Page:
During the check-in, the metal detector may set off an alarm because depending on the type of protheses, there are metal alloys in your knee. However, implants rarely set off an alarm. It depends on how sensitive the detectors are set to metal parts though. Thus, it is recommendable to issue an endoprosthesis pass before your departure. In this pass, the date of surgery, the type of prosthesis, the material of the parts of the endoprosthesis and the date of the control examination are registered. The implant pass is not an officially recognized document, but it can however help you in such situations.


After the operation, you should initially sleep on your back. The lateral position is possible with a cushion between your legs. You should avoid sleeping on your stomach during the first three weeks because it can cause irritations of the wound or scar. If your leg hurts lying on the back with a stretched knee, you can support the back of the knee with a small cushion or a sandbag. Slightly bending your knee and supporting it at the same time should alleviate your pain.

When getting up and lying down, you should bear in mind to do controlled movements. Support yourself. Like this, you reduce the risk of falling and prevent the knee from twisting or bumping. After one month, you can sleep in your usual sleeping position again.


During the first six to eight weeks, caution is advised also for sex. Passive positions where you lie on the back can be performed safely. Always make sure that you are not in pain during the sexual act. Shortly after surgery, it’s possible that you don’t have the desire for sex due to the exhaustion caused by the operation. Talk to your partner about this. Take your time until you feel fit and comfortable again. It’s normal to be scared of wrong movements in the beginning. Take some time, caution and gather information on suitable positions and you will soon have an active sexual life after surgery again.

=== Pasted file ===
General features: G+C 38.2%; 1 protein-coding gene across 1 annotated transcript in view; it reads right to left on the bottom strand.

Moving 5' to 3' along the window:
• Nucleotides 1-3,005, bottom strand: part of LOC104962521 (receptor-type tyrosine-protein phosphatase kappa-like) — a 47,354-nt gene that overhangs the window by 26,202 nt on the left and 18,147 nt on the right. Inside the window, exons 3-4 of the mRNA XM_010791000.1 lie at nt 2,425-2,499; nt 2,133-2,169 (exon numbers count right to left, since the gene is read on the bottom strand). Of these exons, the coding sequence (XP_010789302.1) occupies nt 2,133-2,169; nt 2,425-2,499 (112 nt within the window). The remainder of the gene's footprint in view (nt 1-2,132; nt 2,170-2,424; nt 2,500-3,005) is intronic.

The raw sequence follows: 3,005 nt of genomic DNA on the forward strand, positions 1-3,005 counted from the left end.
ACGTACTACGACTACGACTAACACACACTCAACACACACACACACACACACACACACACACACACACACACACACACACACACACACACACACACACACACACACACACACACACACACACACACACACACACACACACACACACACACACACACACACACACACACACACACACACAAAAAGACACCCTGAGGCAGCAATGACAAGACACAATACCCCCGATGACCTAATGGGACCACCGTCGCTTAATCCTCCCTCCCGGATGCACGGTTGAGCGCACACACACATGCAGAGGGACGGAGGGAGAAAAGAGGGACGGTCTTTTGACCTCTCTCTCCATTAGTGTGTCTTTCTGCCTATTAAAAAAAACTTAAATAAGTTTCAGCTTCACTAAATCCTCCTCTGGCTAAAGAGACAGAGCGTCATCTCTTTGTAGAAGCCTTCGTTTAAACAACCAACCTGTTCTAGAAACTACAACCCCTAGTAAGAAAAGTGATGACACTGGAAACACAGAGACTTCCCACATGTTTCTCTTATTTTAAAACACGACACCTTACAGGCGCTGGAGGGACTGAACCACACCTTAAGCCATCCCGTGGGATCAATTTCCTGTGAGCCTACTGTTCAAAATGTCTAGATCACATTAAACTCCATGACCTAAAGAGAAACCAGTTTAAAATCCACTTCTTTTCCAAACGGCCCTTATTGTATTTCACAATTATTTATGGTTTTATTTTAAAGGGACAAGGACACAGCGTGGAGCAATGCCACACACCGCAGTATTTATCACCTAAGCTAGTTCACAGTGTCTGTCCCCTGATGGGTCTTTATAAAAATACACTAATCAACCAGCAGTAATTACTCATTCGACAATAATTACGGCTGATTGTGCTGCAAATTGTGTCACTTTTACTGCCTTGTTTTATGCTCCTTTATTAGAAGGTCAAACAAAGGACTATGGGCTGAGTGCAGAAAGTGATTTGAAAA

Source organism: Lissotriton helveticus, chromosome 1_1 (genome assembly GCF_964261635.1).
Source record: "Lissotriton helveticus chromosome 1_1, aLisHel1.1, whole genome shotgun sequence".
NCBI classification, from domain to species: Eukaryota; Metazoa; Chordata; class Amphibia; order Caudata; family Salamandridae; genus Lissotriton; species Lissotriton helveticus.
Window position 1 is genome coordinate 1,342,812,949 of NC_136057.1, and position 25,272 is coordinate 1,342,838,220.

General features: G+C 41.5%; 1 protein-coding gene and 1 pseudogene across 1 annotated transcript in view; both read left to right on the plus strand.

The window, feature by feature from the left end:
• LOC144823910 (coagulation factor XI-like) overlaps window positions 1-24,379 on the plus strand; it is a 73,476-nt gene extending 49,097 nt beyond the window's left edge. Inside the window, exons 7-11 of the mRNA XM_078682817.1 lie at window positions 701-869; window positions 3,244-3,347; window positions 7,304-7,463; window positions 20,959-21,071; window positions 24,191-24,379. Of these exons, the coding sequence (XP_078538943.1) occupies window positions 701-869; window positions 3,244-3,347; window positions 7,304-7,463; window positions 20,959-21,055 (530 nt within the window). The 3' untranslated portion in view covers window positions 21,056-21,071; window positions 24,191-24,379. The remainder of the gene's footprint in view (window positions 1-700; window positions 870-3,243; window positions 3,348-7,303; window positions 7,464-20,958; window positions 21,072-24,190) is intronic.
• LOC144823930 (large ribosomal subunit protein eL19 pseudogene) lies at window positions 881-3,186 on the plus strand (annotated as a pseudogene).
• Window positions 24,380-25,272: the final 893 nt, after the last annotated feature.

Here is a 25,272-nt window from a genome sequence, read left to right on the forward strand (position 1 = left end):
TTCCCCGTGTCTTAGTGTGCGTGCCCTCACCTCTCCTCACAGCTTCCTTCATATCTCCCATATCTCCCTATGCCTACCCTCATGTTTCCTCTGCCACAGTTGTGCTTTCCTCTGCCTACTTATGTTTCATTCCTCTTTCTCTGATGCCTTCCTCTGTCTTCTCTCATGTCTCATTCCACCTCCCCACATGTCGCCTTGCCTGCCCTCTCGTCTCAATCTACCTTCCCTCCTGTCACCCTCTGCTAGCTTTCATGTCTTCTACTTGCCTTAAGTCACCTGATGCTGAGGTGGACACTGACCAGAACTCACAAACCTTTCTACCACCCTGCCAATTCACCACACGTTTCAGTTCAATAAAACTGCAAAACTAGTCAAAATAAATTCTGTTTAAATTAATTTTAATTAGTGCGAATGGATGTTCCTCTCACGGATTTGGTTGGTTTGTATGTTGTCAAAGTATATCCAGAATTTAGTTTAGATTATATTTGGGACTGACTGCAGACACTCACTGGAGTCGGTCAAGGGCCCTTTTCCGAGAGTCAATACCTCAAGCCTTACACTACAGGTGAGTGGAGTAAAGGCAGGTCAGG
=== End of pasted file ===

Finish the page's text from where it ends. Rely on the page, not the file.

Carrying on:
Operated women

In general, you should choose positions where neither your weight nor your partner’s weight strains your knee. Operated women can lie on their back, so that the man is at the top (missionary position). She must not bend the knee more that 90 degrees. Avoid positions where the knee is bent too much towards the stomach or the operated leg is pulled towards the center of the body. Also avoid positions that force an internal rotation of the knee. This occurs when the toes are turned inwards.

Operated men

The same applies to men: Avoid strong bending and angling of the knee joint. You can also use cushions and rolled towels to support your knee. Therefore, during the first six months after the operation, positions where the woman is on top and the man lies on his back are just right. Sex in a sitting or spooning position.

Even though sexuality is a sensitive topic, contact your treating doctor if you have any questions or pain. This is not an unusual subject for your doctor and they have all the information you need.